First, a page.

30. Material Requirements • Ceramics • Are noisy, brittle, good insulators, easy to form while in a plastic state, and can withstand high temperatures, but difficult to form or modify after they have been fired or set. Fong Choo

  31. Material Requirements Mill • Factors in choosing material. • Cost • Knowledge of materials • Knowledge of material limitations • Applications- material that can be used for soldering, welding, and gluing. • Purpose • Machine Process

  32. Example: Industrial Casters Used for rolling supports for furniture or equipment that is frequently moved from place to place.

  33. Industrial Caster • Functional Requirements • Some are slick and slippery so they can slide aimlessly rather than rolling smoothly and providing convenient movement without scratching the floor.

  34. Industrial Caster • Material Requirements • Wheel material so often is wood, brittle plastic, or hard rubber, which wears and flattens in time so that the caster is permanent.

  35. Industrial Caster • Visual Requirements • This caster also is a classic formal display of unity and variety, with a smooth transition from one visual element to another.

  36. Visual Requirements • A project or product should have a pleasing appearance to the consumer. • A project or product should have beauty, good taste, and a sensitivity to appearance. • Humans respond more positively to pleasing objects rather than ugly objects.

  37. Visual Requirements • It should be noted that engineering designers generally are less concerned with appearance than are industrial designers. • A technical person designing an automotive disc brake does not really care what it looks like. Brake Rotor

  38. Visual Requirements • The Elements and Principles of Design. • Balance • Proportion • Colors • Textures • Structure

  39. Elements of Design • The 4 Basic symbols • Lines, Planes, Forms, and Surface Qualities • Separated into 2 Classes of Design Elements • First class: Lines • Second Class: Planes, Forms, and Surface Qualities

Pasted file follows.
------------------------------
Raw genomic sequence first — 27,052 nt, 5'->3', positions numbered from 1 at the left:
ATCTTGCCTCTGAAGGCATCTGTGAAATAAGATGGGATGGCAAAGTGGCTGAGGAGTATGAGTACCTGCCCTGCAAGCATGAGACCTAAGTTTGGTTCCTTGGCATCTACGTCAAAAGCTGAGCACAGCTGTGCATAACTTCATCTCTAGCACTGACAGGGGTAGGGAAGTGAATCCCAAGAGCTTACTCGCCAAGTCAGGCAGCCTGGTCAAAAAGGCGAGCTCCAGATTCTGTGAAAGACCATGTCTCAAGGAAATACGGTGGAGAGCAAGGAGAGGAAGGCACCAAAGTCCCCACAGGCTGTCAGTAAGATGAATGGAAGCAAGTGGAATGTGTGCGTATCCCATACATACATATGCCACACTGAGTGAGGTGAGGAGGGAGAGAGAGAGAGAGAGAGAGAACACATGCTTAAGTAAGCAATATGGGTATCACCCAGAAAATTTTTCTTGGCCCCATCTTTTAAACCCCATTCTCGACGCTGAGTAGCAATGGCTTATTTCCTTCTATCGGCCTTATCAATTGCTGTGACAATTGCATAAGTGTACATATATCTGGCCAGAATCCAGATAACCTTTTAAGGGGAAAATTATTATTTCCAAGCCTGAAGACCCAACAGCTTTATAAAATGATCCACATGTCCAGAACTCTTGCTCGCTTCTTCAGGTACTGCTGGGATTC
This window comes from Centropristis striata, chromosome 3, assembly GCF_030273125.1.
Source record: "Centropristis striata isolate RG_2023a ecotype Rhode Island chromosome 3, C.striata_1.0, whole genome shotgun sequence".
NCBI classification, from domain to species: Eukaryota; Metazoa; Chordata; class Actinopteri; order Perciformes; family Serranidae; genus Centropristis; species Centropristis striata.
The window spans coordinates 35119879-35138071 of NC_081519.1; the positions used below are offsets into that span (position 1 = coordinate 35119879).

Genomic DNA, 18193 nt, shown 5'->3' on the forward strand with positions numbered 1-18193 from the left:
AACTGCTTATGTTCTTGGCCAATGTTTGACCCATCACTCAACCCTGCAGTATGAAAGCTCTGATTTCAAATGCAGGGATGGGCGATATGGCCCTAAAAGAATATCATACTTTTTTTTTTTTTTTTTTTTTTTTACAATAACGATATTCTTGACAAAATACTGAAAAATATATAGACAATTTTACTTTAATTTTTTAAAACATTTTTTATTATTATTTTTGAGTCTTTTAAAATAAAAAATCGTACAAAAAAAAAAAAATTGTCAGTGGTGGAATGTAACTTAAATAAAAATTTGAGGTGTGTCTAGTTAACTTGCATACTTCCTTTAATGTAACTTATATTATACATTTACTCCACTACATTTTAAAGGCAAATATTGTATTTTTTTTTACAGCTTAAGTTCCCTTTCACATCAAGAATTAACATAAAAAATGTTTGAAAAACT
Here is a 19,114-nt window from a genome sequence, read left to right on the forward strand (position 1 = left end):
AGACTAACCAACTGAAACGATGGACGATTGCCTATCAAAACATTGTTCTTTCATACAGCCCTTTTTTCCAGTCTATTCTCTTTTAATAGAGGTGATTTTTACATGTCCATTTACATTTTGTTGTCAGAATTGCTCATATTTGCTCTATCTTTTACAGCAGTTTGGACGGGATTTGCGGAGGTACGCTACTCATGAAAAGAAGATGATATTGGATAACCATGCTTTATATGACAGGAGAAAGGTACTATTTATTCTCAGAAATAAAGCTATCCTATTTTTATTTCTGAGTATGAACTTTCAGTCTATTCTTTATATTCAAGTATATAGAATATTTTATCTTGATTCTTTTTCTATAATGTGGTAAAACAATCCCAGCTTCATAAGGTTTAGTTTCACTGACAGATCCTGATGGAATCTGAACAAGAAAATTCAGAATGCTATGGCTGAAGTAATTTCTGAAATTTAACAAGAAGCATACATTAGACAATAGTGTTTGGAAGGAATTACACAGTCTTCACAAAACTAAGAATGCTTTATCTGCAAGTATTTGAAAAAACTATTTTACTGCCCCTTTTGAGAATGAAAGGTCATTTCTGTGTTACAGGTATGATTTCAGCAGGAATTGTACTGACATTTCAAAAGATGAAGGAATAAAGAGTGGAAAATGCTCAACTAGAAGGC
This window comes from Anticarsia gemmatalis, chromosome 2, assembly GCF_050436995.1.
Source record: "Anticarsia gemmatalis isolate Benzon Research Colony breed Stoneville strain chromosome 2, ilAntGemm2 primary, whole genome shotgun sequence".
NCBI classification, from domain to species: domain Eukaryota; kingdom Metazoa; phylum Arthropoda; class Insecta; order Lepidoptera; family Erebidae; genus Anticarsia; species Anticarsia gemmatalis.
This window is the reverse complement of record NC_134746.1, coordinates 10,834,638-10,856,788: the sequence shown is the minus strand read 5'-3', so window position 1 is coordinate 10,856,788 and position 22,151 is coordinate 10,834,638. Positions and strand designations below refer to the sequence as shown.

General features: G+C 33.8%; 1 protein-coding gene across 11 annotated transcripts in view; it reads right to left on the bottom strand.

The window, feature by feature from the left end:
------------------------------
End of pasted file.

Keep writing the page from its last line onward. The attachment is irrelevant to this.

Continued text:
40. Line Elements Curve lines-express a feeling that is not of strength, but rather of elegances and beauty. Straight lines-express aggressive, strength, and passive emotions.

  41. Forms, and Surface Qualities Forms-three-dimensional constructions comprised of combinations of lines and planes. Surface Qualities-faces of planes enhanced, embellished, or modified by color and texture to add interest or emphasis to a design.

  42. The qualities of a surface • 2 Reflective qualities of a surface • Color • Texture

  43. A design of lines, planes, forms, and surface qualities working together in harmony.

  44. Design Principles • Unity and Variety-within a design there must be a sense of belonging or similarity among the components parts to the order and wholeness.

  45. Design Principles • Balance and Proportion • Golden Section-a formula developed in 600 BC, by the Greek philosopher and mathematician Pythagoras to define the concept of natural harmony. • Optical balance- balance that can be visually seen. • Formal symmetry • Informal symmetry

  46. Industrial and Engineering Design • Industrial Design • Defining industrial design • Visual aspects of design • Ergonomics • Engineering Design • Defining engineering design • Steps for design problem solving • Form vs. Function

  47. Industrial Design Industrial Design: The Professional service of creating and developing concepts and specifications that optimize the function, value, and appearance of products and systems for the mutual benefit of both user and manufacturer.

  48. Visual aspects of design • One aspect of Industrial design is to make a product more visually appealing to the consumer. Product shell and machine covering designs are one way this is achieved. The other is through the total design of artifacts.

  49. Ergonomics Ergonomics: The applied science of equipment design, as for the workplace, intended to maximize productivity by reducing operator fatigue and discomfort. • Ergonomics is another aspect of Industrial design that deals directly with the consumer.

  50. Engineering design Engineering design: The process by which a need is transformed into an actuality.